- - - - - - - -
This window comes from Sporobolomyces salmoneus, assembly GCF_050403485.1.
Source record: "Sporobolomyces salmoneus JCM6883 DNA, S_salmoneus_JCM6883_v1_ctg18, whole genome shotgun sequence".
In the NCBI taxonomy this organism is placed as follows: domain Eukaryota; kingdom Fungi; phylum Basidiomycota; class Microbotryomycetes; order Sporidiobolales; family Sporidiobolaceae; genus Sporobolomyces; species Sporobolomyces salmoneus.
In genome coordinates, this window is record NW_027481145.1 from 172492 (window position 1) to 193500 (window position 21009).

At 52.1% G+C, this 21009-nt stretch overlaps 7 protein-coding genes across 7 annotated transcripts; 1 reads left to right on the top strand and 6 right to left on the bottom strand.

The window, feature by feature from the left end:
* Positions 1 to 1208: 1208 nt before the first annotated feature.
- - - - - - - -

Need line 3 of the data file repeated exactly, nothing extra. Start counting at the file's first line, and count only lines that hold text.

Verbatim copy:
In the NCBI taxonomy this organism is placed as follows: domain Eukaryota; kingdom Fungi; phylum Basidiomycota; class Microbotryomycetes; order Sporidiobolales; family Sporidiobolaceae; genus Sporobolomyces; species Sporobolomyces salmoneus.